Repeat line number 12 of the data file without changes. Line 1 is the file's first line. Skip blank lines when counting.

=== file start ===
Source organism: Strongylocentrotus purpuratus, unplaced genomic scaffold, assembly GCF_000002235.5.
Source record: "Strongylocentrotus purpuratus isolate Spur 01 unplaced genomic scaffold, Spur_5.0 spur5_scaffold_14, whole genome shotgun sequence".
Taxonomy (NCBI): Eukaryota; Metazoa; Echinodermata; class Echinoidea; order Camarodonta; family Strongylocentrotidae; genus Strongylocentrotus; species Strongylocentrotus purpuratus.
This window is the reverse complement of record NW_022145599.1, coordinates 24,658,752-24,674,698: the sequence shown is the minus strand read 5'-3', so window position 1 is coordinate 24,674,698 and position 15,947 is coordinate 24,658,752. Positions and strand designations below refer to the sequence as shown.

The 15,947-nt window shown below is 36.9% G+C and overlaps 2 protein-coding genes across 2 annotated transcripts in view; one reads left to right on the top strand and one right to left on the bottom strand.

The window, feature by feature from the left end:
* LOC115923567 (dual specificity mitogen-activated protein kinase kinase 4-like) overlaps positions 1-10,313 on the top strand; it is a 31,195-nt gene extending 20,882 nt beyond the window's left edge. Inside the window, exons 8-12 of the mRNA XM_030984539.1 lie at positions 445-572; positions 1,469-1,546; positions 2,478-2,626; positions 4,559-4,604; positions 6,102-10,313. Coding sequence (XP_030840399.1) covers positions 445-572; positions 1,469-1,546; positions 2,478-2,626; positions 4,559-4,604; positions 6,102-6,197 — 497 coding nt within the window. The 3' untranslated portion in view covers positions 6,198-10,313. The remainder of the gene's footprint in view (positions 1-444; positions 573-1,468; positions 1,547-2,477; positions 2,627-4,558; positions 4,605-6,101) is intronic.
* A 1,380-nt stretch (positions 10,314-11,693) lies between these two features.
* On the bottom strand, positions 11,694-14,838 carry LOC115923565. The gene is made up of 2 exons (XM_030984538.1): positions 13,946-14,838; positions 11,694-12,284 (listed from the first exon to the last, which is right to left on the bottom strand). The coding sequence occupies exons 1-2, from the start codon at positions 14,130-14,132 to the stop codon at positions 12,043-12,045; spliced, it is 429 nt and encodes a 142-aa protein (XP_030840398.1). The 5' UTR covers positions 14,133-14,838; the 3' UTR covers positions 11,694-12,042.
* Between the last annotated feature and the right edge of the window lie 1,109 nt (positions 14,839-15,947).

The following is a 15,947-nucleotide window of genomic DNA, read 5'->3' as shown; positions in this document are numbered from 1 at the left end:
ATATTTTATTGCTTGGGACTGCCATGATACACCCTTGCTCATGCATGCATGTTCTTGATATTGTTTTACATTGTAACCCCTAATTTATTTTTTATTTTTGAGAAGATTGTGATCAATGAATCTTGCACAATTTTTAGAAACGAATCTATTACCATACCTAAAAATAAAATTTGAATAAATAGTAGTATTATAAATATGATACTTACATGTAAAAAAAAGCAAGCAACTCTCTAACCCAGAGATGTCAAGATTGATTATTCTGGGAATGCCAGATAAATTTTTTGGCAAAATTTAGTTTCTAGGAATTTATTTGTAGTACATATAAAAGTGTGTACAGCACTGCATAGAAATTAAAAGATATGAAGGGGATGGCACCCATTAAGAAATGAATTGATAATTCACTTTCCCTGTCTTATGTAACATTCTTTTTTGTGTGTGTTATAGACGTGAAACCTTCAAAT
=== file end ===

ATATTTTATTGCTTGGGACTGCCATGATACACCCTTGCTCATGCATGCATGTTCTTGATATTGTTTTACATTGTAACCCCTAATTTATTTTTTATTTTTGAGAAGATTGTGATCAATGAATCTTGCACAATTTTTAGAAACGAATCTATTACCATACCTAAAAATAAAATTTGAATAAATAGTAGTATTATAAATATGATACTTACATGTAAAAAAAAGCAAGCAACTCTCTAACCCAGAGATGTCAAGATTGATTATTCTGGGAATGCCAGATAAATTTTTTGGCAAAATTTAGTTTCTAGGAATTTATTTGTAGTACATATAAAAGTGTGTACAGCACTGCATAGAAATTAAAAGATATGAAGGGGATGGCACCCATTAAGAAATGAATTGATAATTCACTTTCCCTGTCTTATGTAACATTCTTTTTTGTGTGTGTTATAGACGTGAAACCTTCAAAT